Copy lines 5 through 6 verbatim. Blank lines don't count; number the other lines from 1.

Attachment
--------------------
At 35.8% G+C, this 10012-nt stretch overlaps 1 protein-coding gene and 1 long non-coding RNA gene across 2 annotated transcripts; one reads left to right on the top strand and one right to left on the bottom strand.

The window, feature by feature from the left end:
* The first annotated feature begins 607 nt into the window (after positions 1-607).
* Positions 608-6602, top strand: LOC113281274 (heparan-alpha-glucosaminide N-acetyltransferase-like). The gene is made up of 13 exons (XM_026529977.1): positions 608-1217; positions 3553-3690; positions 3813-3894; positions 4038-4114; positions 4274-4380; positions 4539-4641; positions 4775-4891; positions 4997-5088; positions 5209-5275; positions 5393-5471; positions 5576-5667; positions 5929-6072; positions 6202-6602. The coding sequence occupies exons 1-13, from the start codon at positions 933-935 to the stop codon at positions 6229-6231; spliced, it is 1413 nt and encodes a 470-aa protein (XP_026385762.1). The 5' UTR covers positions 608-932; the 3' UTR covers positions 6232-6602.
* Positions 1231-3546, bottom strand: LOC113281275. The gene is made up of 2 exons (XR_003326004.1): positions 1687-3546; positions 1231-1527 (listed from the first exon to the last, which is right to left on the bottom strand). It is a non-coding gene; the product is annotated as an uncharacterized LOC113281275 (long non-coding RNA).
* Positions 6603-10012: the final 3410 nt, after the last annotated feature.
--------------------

* Positions 1231-3546, bottom strand: LOC113281275. The gene is made up of 2 exons (XR_003326004.1): positions 1687-3546; positions 1231-1527 (listed from the first exon to the last, which is right to left on the bottom strand). It is a non-coding gene; the product is annotated as an uncharacterized LOC113281275 (long non-coding RNA).
* Positions 6603-10012: the final 3410 nt, after the last annotated feature.